Noble and brave, Racer belonged to the Dancy’s who lived across the field from my family. I used to go out and give Racer apples and sugar cubes in the warmer months. Now I have the opportunity to immortalize this horse in a portrait I will paint from a snapshot.
The deep brown coloring of this horse blends into a light reddish color on the cheeks down along the nose and across her face. The ears are always straight up as if Racer were ready to take off. Painting the mane takes time and a steady hand. You don’t want the mane to look stiff, but soft and silky. Racers eyes are the darkest brown with just a hint of sparkle. Her stance is regal and almost as if she is readying for a romp across the fields.
Dark green grass and the ruts of the farm road give a perfect balance for Racer. This gorgeous horse will never be forgotten. I believe I have captured her profile perfectly and the touch of white on her forehead and nose came out just right. The Dancy’s were extremely pleased with the oil portrait of their loved horse. She hangs proudly next to their fireplace. Mrs. Dancy says she can almost reach and fell Racer’s soft hide and pet her velvet nose.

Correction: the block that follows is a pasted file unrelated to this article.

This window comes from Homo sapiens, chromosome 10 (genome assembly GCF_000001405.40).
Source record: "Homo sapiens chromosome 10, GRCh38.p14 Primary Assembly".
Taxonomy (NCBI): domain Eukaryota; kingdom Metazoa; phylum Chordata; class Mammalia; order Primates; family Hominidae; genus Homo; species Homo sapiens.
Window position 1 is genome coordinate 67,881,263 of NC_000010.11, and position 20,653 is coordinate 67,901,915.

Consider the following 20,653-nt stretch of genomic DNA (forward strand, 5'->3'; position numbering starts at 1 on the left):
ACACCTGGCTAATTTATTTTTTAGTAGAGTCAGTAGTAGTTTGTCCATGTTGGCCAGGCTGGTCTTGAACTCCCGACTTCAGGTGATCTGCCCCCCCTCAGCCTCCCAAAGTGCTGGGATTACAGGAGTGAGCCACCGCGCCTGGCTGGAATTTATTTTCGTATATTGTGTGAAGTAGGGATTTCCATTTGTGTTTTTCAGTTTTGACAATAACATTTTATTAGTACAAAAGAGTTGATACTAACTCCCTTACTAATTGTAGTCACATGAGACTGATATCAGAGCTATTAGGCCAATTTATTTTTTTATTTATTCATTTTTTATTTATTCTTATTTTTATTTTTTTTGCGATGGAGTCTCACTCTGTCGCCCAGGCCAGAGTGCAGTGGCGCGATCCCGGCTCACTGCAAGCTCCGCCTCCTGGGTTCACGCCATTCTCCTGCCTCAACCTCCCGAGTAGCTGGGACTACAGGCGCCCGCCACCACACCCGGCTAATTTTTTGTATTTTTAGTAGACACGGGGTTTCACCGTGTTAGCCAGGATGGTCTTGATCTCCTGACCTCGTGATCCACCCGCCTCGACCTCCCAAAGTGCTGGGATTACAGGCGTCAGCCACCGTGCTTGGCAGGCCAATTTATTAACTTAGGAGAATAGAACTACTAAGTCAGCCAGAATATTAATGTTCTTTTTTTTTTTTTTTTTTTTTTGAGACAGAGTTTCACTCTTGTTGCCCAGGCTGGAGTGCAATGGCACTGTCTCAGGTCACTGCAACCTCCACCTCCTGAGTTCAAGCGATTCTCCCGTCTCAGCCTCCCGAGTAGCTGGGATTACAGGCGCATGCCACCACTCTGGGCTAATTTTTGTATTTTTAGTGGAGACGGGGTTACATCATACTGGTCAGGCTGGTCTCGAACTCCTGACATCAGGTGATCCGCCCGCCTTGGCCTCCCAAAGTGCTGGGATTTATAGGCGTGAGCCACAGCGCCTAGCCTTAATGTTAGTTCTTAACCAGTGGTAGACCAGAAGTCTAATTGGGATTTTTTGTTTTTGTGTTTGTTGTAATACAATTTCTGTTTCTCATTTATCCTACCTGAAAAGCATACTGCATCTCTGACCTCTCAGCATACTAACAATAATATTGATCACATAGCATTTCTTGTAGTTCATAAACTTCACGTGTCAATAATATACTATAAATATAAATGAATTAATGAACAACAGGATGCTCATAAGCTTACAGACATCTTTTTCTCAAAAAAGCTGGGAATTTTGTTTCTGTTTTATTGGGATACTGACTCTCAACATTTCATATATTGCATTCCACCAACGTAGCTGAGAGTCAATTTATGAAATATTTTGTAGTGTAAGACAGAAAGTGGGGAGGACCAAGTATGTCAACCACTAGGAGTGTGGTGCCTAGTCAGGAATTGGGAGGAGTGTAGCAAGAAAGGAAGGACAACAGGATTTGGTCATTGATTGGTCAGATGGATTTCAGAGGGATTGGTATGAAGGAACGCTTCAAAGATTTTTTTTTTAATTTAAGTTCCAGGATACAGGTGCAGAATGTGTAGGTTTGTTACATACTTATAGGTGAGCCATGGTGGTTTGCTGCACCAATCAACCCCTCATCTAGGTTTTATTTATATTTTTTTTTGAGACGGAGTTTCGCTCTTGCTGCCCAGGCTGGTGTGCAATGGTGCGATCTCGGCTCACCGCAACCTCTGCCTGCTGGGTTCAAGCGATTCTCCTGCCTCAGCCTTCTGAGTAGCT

You have to be careful when painting a horse. Equestrian art can turn out almost stuffed-looking if you make them too perfect. Kept the eyes from staring lifelessly and make a point of elongating their features. There is a great deal of space between the eyes and their snout.
It takes skill to paint a realistic horse from a picture. Horses’ faces have contours with textures and ridges. Muscles and tendons just below the surface of their skin gives an almost fluid look to most horses. Making these textures stand out gives a three-dimensional look at a horse’s head and body. I keep the contours realistic to prevent my oil portraits from looking flat and one dimensional. Be careful, however so you don’t make your horse portraits look cartoonish.
Remember, not every ridge and contour is a line. Be sensitive and look at the picture closely. Study a real horse to find the subtle shifts in color and tone. I often stand back from my work to see everything as a whole. I want my clients to see all the nuances of their pet from every angle. It does take quite a bit of work, but if you love animals you can paint them correctly.
Light works wonders on a horse’s face. Light is reflected in shading areas and can light up the horse’s ears; just like the ears on Racer. Being talented, I use light to reflect color, personality, and dimension.
Oil is the perfect medium for equine art. Use burnt sienna, umber, French ultramarine, blues and soft reds blended with browns. White is a vital color for horses, but do be sure not to make it too stark of a white. There are always colors moving throughout the horse’s body and different shades present themselves at different times.